Oil Campaigns

The oil drilling process in North Dakota involves injecting large amounts of silica sand into the ground, along with toxic chemicals, in order to separate the light crude oil from the shale rock. Energy use is intensive as the oil is fracked (sandblasted) from the shale rock at high pressures (up to 4000 pounds per square inch). 

Well output drops significantly after the first year and new wells have to be constantly drilled. Issues related to North Dakota oil extraction are:

Silica Sand Mining in Minnesota

Silica sand is shipped in from communities in Southeastern Minnesota and Wisconsin where frack sand mining is occurring. In Minnesota, there are several active mines operating near Winona, St. Peter, Sand Creek and Woodbury.

The process of mining, trucking and shipping the sand via train sends silica dust and diesel fuel emissions into the air where they can be breathed in by those who work and live nearby. Crystalline silica and diesel emissions are hazardous to human health. Exposure can cause silicosis, emphysema and lung cancer. It can also affect the immune system.

Truck and rail transport has caused increased congestion, and increased wear on rural roads and railroad tracks.

The mining of frack sand significantly changes the natural landscape, but there are concerns as well for what it is doing below ground. Frack sand is located in an area of the state with fractured limestone bedrock that is susceptible to sinkhole formations. Mining and blasting in those areas could result in more sinkholes, which could open the door to groundwater contamination.

Learn more about the environmental risks and health impacts of silica sand mining in Minnesota in this report from Minnesota's Environmental Quality Board.

Methane Flaresnasa-methane-flares-67KB.jpg

In the process of drilling for oil in North Dakota, large amounts of natural gas are also released. This natural gas is not being captured but instead is being burned off – or “flared” – resulting in the release of massive amounts of methane into the atmosphere. In fact, these flares are so large they can be seen from the International Space Station in outer space. (Photo Credit: NASA) 

Methane is 20 times more potent in trapping heat than carbon dioxide (learn more about methane). While methane may have shorter lifespan in the atmosphere (possibly as few as 20 years), the developers of the North Dakota oil fields are pushing tons and tons of methane into the atmosphere at a time when we desperately need to be reducing – not increasing – greenhouse gases.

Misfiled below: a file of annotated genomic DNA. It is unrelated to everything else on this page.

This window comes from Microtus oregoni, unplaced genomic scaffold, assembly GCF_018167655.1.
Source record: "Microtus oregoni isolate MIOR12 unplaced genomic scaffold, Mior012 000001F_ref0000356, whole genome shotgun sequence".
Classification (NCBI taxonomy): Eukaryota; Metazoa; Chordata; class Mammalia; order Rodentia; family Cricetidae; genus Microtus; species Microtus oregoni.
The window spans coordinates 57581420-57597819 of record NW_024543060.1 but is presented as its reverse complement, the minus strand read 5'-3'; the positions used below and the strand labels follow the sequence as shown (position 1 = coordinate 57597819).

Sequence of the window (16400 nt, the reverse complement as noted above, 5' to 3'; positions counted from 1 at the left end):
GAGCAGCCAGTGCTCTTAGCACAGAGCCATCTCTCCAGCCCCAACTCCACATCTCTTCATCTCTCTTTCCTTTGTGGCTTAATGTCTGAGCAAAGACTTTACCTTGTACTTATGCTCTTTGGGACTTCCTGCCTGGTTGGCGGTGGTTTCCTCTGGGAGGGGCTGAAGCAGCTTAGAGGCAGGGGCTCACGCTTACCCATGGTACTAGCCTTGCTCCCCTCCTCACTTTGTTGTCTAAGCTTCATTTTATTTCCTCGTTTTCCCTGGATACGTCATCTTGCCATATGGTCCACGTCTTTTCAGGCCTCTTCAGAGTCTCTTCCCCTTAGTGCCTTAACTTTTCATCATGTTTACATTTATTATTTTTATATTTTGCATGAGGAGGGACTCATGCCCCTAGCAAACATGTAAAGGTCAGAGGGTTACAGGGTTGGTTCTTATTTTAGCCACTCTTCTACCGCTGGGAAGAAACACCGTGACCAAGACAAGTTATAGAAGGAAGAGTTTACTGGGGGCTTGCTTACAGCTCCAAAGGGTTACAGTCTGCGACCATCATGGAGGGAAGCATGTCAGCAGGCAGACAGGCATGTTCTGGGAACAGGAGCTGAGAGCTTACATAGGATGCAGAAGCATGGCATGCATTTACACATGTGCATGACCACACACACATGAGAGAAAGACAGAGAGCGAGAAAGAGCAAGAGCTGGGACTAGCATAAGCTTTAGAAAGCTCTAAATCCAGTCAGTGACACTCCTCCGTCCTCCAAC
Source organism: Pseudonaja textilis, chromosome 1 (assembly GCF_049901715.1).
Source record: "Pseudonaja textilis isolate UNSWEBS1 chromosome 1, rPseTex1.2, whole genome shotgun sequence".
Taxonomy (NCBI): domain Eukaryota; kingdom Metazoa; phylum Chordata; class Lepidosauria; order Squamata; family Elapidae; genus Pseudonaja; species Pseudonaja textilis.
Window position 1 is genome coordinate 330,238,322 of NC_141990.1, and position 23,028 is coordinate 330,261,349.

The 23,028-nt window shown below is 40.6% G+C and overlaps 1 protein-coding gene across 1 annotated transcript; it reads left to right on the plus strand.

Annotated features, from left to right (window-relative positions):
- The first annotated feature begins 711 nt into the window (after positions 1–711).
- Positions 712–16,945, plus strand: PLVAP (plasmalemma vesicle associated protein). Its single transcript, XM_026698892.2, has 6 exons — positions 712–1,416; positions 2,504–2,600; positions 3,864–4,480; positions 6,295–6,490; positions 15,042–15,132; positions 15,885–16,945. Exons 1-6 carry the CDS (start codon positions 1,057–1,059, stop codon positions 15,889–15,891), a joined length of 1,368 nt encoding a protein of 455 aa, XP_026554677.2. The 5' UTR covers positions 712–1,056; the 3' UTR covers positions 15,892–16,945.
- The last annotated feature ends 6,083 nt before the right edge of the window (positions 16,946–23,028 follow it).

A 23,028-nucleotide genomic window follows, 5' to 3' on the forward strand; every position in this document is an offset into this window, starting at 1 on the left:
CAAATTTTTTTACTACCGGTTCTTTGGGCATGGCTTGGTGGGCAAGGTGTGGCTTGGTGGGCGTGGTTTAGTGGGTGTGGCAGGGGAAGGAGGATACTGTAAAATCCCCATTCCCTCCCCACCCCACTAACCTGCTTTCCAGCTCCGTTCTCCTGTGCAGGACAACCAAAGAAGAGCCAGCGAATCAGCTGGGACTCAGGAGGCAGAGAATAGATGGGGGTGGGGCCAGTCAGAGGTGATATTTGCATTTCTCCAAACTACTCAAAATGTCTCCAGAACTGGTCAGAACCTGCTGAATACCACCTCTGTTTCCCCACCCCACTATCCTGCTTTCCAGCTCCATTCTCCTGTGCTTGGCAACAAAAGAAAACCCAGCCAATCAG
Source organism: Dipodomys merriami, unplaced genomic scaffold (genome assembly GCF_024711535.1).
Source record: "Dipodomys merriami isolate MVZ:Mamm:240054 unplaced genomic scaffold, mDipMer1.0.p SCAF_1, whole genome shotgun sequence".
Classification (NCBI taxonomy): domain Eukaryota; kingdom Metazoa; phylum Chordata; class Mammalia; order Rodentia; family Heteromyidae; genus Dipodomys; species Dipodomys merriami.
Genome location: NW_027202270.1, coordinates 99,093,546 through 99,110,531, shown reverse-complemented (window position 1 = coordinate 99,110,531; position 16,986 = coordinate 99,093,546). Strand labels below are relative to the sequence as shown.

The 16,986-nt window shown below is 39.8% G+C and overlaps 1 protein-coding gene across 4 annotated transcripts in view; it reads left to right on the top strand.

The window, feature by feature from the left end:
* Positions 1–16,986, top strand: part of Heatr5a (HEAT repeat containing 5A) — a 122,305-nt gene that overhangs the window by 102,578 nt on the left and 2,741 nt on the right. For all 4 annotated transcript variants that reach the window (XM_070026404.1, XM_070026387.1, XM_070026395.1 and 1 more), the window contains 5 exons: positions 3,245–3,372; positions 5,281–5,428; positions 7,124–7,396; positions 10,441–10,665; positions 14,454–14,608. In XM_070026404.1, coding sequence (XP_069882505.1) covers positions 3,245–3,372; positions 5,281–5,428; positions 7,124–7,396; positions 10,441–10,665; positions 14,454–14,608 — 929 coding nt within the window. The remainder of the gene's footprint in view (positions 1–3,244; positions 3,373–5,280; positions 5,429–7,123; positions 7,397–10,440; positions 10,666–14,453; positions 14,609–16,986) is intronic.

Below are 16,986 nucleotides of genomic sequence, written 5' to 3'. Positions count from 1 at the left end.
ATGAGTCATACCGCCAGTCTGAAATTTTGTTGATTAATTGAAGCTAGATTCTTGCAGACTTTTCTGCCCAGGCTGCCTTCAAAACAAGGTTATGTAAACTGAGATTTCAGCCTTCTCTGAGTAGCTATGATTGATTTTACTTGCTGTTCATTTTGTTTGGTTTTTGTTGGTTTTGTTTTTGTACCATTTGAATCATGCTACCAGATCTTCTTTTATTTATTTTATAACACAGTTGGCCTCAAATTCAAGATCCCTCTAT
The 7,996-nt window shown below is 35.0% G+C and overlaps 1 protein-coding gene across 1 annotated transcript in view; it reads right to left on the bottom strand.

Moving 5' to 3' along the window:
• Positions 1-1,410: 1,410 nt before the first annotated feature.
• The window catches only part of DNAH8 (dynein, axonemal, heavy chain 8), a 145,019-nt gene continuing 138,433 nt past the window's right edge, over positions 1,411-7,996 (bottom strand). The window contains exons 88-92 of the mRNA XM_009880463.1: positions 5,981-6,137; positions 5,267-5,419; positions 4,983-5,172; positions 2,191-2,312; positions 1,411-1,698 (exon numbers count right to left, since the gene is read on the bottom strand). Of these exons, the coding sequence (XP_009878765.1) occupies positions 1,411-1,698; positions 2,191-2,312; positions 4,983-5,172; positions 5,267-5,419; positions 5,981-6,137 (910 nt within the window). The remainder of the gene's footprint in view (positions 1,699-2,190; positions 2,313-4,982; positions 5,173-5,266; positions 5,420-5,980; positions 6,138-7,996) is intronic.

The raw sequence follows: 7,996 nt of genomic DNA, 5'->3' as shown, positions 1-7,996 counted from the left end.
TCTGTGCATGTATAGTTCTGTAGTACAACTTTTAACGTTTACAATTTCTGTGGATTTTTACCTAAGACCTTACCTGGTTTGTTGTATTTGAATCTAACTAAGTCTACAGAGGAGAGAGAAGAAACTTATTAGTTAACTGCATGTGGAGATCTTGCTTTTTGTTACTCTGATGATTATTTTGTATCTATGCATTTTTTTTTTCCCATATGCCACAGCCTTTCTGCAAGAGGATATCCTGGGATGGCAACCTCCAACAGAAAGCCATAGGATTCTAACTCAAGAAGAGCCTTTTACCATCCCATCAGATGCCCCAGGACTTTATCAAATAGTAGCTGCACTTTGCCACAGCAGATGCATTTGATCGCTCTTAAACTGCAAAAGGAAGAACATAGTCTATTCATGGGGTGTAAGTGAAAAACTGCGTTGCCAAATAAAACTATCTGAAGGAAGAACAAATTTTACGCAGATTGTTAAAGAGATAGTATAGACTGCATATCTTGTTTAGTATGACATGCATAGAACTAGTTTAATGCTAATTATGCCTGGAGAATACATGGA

Altered communities and Environment

The explosion of oil production in North Dakota has transformed communities with the introduction of man camps, human trafficking, loss of affordable housing, and severe traffic congestion.  Passenger and freight trains have been unable to maintain schedules, and oil drilling encroaches upon the Teddy Roosevelt State Park. Oil spills pollute the land [Link to Dangers of Transporting Oil again or http://www.startribune.com/local/227319621.html]and illegal dumping of waste products along the side of the roads has increased.


In December 2013, a train carrying North Dakota crude oil struck a derailed train car. Oil tank cars burst into flames, resulting in evacuation of residents. This was the 3rd oil train explosion [Link to problems in oil transport] in just six months. It prompted a warning from the Pipeline and Hazardous Materials Safety Administration that crude from North Dakota’s Bakken Shale “may be more flammable” than other oil types.

Indeed, a graphic from the Wall Street journal shows the volatility of various types of oil, with North Dakota oil 2 to 4 times more volatile than oil from other countries or other parts of the US. North Dakota sweet oil measured 8.56 psi; North Sea oil measured 6.17, Louisiana sweet oil measured 3.33 and oil from Angola measured 2.66.

Road accidents have also dramatically increased since the number of trucks on rural North Dakota roads has also increased.

That’s why it’s so important that we TAKE ACTION TODAY to keep North Dakota oil in the ground.